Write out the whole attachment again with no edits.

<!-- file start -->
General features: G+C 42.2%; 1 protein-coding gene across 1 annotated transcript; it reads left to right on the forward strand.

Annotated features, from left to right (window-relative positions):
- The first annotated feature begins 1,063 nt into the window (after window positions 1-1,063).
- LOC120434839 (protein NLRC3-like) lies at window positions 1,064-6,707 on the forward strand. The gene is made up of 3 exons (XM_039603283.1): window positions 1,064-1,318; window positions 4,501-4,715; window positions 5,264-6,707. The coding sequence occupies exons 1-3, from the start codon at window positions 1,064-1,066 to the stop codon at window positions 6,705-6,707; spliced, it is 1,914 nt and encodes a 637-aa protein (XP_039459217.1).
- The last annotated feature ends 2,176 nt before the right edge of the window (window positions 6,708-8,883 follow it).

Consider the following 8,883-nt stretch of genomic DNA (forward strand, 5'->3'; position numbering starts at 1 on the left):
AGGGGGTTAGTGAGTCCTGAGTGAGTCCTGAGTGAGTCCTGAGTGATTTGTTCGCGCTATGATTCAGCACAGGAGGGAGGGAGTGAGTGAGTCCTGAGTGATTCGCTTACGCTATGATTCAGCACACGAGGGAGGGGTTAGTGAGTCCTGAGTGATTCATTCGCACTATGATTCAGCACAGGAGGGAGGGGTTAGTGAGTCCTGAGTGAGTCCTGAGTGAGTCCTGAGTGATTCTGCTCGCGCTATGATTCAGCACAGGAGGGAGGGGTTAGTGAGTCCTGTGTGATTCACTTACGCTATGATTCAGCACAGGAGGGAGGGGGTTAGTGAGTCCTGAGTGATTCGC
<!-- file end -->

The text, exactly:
General features: G+C 42.2%; 1 protein-coding gene across 1 annotated transcript; it reads left to right on the forward strand.

Annotated features, from left to right (window-relative positions):
- The first annotated feature begins 1,063 nt into the window (after window positions 1-1,063).
- LOC120434839 (protein NLRC3-like) lies at window positions 1,064-6,707 on the forward strand. The gene is made up of 3 exons (XM_039603283.1): window positions 1,064-1,318; window positions 4,501-4,715; window positions 5,264-6,707. The coding sequence occupies exons 1-3, from the start codon at window positions 1,064-1,066 to the stop codon at window positions 6,705-6,707; spliced, it is 1,914 nt and encodes a 637-aa protein (XP_039459217.1).
- The last annotated feature ends 2,176 nt before the right edge of the window (window positions 6,708-8,883 follow it).

Consider the following 8,883-nt stretch of genomic DNA (forward strand, 5'->3'; position numbering starts at 1 on the left):
AGGGGGTTAGTGAGTCCTGAGTGAGTCCTGAGTGAGTCCTGAGTGATTTGTTCGCGCTATGATTCAGCACAGGAGGGAGGGAGTGAGTGAGTCCTGAGTGATTCGCTTACGCTATGATTCAGCACACGAGGGAGGGGTTAGTGAGTCCTGAGTGATTCATTCGCACTATGATTCAGCACAGGAGGGAGGGGTTAGTGAGTCCTGAGTGAGTCCTGAGTGAGTCCTGAGTGATTCTGCTCGCGCTATGATTCAGCACAGGAGGGAGGGGTTAGTGAGTCCTGTGTGATTCACTTACGCTATGATTCAGCACAGGAGGGAGGGGGTTAGTGAGTCCTGAGTGATTCGC